Teachers are always looking for ways to enhance learning in the classroom. One of my very favorite online resources for ELA and History classrooms is CommonLit.org. They have a large variety of text with standards based questions with a written response and discussion questions for the teacher to use with partners, groups, and/or the whole class.
There are several ways to use CommonLit.
You can focus on specific texts for a unit…
CommonLit has an enormous collection to texts, both fiction and nonfiction, that can be used in almost any unit, whether your units are skill based or theme based. Here is an example of how I might choose texts for on unit on Magical Realism:
I search texts they have available based on the topic Magical Realism. They have four different texts in that genre. I would use one (“The Worst Birthday Ever” from Harry Potter and the Chamber of Secrets) as an anchor text. I would choose a lower lexile to start with, just to ease students into the skill allowing for easier discussion at the beginning of a unit. Then, I would follow up with some fun activities (like a stations game, kahoot, or artistic project). Then, based on the reading level of my students, I could either continue to have the whole class read specific selections, OR I could differentiate the texts from CommonLit among my students; allowing them to work through and complete the CommonLit activities and/or my own activities over the course of a few days. Check out ChalkItUp2’s Four Week Magical Realism Unit, to see an example of how to use CommonLit throughout your units.
You can differentiate through subject, Lexile, skill set…
What’s awesome about CommonLit is that you CAN see what the reading level and lexile is for every text they have. I love that you can choose between both fiction and nonfiction selections. This website is more strongly suited to literature, and has a LOT of classic literature.
For instance, last year my favorite 10th grade teacher Kate and I wanted to do something cool, outside the box and still prep our students for the upcoming state End of Course Exam. So, we created a fun graphic organizer and printed out every Brother’s Grimm story that CommonLit had to offer. Students were able to choose the story they liked the most. Brothers Grimm does not have the highest lexile but we were asking some pretty rigorous questions.
Our students had to complete our graphic organizer, PLUS answer the questions CommonLit had assigned to the texts as well. This way students were practicing Critical Response Questions, and Multiple Choice.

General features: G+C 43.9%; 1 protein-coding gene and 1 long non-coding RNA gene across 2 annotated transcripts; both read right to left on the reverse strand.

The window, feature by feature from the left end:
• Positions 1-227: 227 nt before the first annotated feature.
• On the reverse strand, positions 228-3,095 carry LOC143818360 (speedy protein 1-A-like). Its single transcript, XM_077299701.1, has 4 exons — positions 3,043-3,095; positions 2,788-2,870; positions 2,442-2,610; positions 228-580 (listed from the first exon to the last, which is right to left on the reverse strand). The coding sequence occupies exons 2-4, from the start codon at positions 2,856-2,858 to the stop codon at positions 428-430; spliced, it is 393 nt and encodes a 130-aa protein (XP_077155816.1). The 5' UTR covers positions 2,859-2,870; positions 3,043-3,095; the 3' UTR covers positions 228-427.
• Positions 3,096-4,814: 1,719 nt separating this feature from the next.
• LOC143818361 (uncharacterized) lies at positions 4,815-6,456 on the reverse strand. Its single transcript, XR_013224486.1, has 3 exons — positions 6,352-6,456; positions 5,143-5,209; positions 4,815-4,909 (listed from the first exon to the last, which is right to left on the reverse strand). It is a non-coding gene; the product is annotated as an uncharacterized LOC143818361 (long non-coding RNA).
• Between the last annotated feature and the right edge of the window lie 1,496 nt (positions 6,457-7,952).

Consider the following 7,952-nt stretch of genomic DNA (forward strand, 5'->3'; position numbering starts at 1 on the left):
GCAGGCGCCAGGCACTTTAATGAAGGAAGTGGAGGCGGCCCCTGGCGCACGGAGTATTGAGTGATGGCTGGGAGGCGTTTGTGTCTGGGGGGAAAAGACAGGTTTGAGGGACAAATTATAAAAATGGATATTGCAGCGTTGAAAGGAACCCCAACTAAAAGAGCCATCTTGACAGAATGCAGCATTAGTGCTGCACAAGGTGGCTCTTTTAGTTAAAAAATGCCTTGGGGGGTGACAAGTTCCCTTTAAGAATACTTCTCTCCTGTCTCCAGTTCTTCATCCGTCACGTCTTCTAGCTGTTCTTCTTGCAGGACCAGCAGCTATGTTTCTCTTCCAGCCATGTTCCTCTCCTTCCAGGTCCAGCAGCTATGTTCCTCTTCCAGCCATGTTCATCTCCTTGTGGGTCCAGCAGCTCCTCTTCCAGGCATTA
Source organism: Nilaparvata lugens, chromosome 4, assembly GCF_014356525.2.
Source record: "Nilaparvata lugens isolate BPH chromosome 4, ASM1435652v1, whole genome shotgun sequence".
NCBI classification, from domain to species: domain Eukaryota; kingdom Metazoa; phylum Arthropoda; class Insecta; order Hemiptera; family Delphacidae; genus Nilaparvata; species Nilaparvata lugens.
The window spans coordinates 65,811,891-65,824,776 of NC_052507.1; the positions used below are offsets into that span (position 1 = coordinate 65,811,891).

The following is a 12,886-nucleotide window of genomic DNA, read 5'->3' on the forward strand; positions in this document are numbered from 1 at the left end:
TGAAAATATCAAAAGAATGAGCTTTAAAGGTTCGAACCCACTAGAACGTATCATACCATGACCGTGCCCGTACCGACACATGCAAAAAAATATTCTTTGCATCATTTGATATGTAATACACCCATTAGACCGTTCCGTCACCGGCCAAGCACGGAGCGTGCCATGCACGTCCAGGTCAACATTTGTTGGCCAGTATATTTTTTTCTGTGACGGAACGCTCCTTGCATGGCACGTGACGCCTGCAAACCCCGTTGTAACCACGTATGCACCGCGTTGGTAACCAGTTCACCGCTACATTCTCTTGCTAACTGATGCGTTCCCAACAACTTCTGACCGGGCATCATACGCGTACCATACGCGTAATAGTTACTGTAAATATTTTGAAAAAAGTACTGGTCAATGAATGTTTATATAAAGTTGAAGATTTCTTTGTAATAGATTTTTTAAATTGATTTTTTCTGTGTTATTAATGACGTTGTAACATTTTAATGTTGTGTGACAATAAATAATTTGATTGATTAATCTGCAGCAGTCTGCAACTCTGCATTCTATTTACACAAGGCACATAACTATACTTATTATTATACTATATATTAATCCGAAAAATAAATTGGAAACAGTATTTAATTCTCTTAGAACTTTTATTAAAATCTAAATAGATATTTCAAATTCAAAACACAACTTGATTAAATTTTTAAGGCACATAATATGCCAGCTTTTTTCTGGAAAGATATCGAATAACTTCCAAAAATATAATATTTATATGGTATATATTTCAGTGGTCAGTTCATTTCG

We could have assigned these text online, giving students the opportunity to practice reading online, but the day we decided to do this activity was foggy outside; which set the perfect mood to read outside of the classroom. Here’s the Brother’s Grimm Graphic Organizer we used to pair with the stories we found on CommonLit.org.
State Testing Preparation
As I briefly mentioned before, CommonLit is a fantastic way to prepare students for state testing. This is because each text is matched with common core standards based multiple choice questions and it can be assigned online- in the state of North Carolina, state testing is all online at the high school level.
So, students are practicing answering questions on the computer. PLUS, the written responses require the same level of rigor as the tenth grade End of Course Exam that North Carolina requires students to take. It isn’t ideal to have to think about state testing while planning your lessons; however, CommonLit is fun, interactive, and rigorous. It’s great whether you need to prep for testing or not.
Data, Data, Data
Better yet, teachers have instant feedback and data collected to see what standards their students are meeting, and which they need practice with. This will help you to determine what types of questions to focus on asking as you work through other texts and resources. I highly recommend that middle and high school English teachers really dive in and take a look into CommonLit. Play around on the website. Find out all of the cool features it has to offer. For instance, any text you want to assign and directly link to your Google Classroom and post immediately or at a scheduled time. You can use it for homework, or an in-class assignment. You can print it or use it digitally, this is helpful for those of you who don’t always have access to computers.